What flavors our food may also season the sea of Jupiter’s moon Europa.
Sulfate salts were thought to lurk in the watery ocean under the moon’s icy crust. But data from the Hubble Space Telescope suggest that common table salt dominates the sea’s chemistry, researchers report June 12 in Science Advances.
“This could mean that the ocean chemistry is more similar to what we’re used to on Earth and what we see at Enceladus, which is an ocean moon of Saturn,” says Samantha Trumbo, a graduate student in planetary sciences at Caltech.
The scientists surveyed Europa’s chaos terrain, or regions where the surface ice has been heavily disrupted, possibly by material swelling up from below. “If anywhere was going to represent the internal composition, it would be these places,” Trumbo says.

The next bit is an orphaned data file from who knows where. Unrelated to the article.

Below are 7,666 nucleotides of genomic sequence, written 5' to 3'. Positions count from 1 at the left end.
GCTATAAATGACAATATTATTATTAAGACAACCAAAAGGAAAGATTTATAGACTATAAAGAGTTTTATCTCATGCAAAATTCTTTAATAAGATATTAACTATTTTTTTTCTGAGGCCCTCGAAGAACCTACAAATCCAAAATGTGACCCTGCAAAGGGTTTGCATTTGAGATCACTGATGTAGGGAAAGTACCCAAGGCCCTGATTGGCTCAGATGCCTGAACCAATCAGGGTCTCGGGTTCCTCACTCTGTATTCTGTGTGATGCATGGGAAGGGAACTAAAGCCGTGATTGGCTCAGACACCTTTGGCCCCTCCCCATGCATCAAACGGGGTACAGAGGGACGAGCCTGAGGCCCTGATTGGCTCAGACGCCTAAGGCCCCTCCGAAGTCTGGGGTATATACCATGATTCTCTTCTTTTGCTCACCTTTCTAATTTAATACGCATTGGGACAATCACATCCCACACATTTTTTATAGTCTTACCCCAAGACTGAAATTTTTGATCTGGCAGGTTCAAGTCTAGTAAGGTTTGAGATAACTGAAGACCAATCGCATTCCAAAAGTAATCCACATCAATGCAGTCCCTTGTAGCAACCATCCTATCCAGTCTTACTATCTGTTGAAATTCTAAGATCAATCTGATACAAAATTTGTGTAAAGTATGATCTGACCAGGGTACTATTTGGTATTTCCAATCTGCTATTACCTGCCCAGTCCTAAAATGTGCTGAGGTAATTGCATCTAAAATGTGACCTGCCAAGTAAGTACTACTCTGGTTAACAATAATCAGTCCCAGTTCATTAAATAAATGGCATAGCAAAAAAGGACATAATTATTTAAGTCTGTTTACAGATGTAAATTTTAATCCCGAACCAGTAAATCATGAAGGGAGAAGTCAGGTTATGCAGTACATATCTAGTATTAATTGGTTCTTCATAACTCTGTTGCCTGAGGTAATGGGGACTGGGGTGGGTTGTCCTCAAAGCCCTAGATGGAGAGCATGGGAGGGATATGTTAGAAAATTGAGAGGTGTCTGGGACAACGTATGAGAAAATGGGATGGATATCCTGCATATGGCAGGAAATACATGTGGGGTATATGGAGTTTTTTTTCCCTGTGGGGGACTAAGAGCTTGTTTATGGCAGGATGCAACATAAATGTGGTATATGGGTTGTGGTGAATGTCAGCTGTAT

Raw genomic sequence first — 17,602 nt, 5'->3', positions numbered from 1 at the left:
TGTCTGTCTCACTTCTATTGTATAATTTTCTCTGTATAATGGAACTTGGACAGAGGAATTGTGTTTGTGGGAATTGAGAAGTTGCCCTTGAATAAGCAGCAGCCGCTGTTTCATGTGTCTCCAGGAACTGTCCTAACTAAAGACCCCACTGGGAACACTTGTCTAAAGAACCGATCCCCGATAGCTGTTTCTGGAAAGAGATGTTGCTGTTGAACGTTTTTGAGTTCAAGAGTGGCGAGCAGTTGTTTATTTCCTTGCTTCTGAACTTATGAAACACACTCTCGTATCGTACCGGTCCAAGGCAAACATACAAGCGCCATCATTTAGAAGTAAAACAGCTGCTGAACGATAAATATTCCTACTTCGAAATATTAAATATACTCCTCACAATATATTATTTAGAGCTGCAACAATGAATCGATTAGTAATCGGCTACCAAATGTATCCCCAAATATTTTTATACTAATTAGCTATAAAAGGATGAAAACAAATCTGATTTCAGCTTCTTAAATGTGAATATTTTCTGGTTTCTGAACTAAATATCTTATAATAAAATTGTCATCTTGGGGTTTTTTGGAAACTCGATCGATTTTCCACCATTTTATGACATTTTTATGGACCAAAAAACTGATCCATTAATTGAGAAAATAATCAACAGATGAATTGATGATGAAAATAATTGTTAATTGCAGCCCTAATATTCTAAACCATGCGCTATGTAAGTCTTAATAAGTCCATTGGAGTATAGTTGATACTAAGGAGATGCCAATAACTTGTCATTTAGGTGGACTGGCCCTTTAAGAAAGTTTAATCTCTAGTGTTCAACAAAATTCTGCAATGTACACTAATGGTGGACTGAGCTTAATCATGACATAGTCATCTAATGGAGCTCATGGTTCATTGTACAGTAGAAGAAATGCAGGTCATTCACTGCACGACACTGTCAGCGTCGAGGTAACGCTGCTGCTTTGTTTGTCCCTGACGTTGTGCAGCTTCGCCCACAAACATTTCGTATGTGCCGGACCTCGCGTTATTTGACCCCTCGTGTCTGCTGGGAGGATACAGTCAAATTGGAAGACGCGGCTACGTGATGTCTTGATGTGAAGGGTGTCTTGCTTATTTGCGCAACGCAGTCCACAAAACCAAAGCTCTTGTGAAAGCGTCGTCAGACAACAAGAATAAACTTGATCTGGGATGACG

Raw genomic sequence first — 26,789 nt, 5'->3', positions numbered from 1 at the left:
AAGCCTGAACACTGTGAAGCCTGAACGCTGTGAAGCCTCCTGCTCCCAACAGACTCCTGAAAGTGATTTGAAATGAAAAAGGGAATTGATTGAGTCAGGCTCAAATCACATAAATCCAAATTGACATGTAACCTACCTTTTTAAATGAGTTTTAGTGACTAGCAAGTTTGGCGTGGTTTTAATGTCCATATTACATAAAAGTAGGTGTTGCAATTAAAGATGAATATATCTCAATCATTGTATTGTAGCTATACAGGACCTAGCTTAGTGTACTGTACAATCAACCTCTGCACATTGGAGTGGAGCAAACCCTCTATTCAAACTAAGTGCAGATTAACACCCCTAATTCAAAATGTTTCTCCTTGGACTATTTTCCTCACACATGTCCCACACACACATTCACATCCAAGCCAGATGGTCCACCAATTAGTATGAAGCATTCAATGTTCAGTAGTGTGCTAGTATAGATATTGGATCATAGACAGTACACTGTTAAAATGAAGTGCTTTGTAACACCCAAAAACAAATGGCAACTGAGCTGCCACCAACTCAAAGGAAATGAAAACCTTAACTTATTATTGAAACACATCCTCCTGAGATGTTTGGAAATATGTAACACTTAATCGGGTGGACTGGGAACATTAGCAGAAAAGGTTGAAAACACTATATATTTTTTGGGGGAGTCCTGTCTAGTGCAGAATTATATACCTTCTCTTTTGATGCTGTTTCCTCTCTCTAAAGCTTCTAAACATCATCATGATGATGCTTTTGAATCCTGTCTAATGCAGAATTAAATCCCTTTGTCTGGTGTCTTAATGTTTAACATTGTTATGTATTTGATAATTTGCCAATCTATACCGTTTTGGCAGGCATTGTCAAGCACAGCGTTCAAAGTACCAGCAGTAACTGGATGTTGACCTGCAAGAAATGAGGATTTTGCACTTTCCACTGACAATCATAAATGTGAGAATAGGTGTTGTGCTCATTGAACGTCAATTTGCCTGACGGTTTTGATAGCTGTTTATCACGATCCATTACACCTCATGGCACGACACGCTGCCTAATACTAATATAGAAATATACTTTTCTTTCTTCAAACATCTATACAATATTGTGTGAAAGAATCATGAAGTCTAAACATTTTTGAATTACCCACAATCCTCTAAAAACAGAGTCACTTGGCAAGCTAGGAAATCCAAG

Data from the Galileo mission in the 1990s had suggested a hidden sea containing salts, suspected to be sulfates. But later studies on infrared light reflected from Europa failed to find chemical signatures for sulfates originating in the ocean. New data from Hubble homed in on Europa’s visible spectrum and revealed that the chaos terrain of one of the moon’s hemispheres contains the fingerprint of irradiated sodium chloride.
When electrons crash into sodium chloride, as is thought to happen on Europa, the collision ejects chloride ions. Electrons fill these vacancies in the salt, changing its color from white to a yellowish hue. That color matches what’s seen in some of the moon’s rough patches.
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Liquid water is thought to be essential for life. If Europa’s ocean turns out to be more similar to Earth’s than was thought, that could raise tantalizing questions about the moon’s ability to support life. “People think that, if there were a place elsewhere in the solar system where there might be life, Europa is a candidate,” Trumbo says.